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Hilary Krieger: Why some politicians survive scandals

Published March 26, 2014 1:01 am
This is an archived article that was published on sltrib.com in 2014, and information in the article may be outdated. It is provided only for personal research purposes and may not be reprinted.

By Hilary Krieger

The Washington Post

WASHINGTON — For elected leaders, when does the good outweigh the bad? Cast your vote on whether three real politicians should have been reelected despite their misdeeds while in office.

• Referendum Item A:

This politician shot his wife's lover dead in broad daylight across from the White House. But he was a Civil War general and Medal of Honor recipient who led troops at Gettysburg and was instrumental in preserving the battlefield as a national monument.

Result: In 1859, Rep. Daniel Sickles (N.Y.) killed his wife's lover, Francis Scott Key's son Philip. Sickles, acquitted by the first successful use of the "temporary insanity" defense, then served in the Union Army. In 1893 he returned to Congress.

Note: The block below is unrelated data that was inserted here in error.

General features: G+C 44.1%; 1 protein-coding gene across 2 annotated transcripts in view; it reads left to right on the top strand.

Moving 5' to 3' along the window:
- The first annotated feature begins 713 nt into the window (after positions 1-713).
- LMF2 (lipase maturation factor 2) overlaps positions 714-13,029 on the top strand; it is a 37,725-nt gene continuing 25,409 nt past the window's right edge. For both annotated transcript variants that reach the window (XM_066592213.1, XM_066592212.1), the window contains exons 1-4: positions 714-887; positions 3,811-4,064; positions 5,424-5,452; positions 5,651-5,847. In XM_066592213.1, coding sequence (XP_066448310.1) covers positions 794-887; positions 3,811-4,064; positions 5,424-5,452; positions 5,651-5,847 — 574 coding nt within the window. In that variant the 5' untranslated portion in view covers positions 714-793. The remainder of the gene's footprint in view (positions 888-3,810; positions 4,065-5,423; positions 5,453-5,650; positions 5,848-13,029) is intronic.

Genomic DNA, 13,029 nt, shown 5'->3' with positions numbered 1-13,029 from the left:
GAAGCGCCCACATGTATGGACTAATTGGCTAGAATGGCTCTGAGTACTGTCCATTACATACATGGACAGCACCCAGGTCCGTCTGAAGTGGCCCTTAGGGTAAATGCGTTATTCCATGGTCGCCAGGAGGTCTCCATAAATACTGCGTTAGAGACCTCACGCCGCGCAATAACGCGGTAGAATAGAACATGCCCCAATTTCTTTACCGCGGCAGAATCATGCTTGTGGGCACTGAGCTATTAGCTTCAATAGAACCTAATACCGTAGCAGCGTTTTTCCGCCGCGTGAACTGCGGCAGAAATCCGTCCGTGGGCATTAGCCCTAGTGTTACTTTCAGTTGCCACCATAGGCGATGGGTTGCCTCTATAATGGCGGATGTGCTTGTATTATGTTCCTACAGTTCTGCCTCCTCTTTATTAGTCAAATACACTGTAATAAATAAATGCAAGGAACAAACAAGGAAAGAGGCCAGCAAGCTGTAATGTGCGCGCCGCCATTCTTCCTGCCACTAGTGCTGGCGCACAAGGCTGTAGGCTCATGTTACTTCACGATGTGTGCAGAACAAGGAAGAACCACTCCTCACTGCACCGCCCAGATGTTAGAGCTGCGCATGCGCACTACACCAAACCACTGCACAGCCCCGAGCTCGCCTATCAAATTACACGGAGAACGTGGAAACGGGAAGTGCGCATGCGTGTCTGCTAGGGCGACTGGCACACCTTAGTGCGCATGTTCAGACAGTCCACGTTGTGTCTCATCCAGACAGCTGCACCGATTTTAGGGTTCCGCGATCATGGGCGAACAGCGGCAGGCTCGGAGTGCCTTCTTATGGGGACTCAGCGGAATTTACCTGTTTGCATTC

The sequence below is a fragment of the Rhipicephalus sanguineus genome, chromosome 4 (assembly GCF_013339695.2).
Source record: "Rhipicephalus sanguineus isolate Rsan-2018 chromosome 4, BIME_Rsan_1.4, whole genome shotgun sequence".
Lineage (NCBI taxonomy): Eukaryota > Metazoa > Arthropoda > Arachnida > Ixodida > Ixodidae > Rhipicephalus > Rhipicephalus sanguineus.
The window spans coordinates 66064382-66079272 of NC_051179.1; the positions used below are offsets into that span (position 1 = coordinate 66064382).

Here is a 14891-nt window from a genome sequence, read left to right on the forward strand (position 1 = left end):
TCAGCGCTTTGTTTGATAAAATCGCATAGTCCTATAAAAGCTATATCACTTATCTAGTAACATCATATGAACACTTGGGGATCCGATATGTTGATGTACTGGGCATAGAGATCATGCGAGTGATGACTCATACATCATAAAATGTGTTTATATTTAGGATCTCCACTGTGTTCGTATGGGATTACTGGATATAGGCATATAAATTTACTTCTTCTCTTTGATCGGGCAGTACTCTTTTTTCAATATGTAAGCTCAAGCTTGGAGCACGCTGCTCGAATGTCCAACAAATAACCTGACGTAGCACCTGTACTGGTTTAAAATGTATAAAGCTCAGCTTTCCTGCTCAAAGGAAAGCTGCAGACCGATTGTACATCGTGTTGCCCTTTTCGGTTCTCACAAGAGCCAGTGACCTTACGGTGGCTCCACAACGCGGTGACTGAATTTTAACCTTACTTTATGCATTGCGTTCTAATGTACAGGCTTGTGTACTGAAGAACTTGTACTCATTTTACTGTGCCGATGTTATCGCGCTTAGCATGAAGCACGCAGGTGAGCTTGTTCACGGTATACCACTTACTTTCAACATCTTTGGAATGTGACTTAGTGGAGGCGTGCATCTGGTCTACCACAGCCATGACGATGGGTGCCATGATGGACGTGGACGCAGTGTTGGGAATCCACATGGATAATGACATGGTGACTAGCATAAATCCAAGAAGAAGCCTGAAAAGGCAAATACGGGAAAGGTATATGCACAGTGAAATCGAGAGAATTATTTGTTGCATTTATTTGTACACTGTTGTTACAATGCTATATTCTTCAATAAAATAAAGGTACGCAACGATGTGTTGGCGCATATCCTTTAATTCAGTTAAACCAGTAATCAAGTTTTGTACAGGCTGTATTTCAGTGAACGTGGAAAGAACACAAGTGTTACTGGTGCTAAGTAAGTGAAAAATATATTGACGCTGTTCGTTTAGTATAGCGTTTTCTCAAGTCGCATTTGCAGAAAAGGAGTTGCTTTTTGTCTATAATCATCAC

• Referendum Item B:

This politician was arrested for driving under the influence, was fined by the Federal Election Commission for campaign finance infractions and wrote bad checks. But he helped bring down the Soviet Union by championing U.S. aid to Afghan fighters, supported projects important to his district and was loved by his constituents.

Result: From 1973 to 1997, Rep. Charlie Wilson, D-Texas, served 12 terms in Congress. He earned the nickname "Good Time Charlie" for his exploits and was played by Tom Hanks in "Charlie Wilson's War."

• Referendum Item C:

This politician was charged with mail fraud, obstruction of justice and bribery for a $2 million payoff from companies seeking permits to build state hospitals. But his opponent was a former KKK grand wizard and neo-Nazi.

Result: In 1991, Edwin Edwards (D) beat David Duke to return to the governorship of Louisiana, aided by the bumper sticker "Vote for the crook. It's important." Edwards beat the charges brought against him while in office but later spent eight years in prison for racketeering, extortion and fraud. He just announced another run for Congress, where he served before the governor post.




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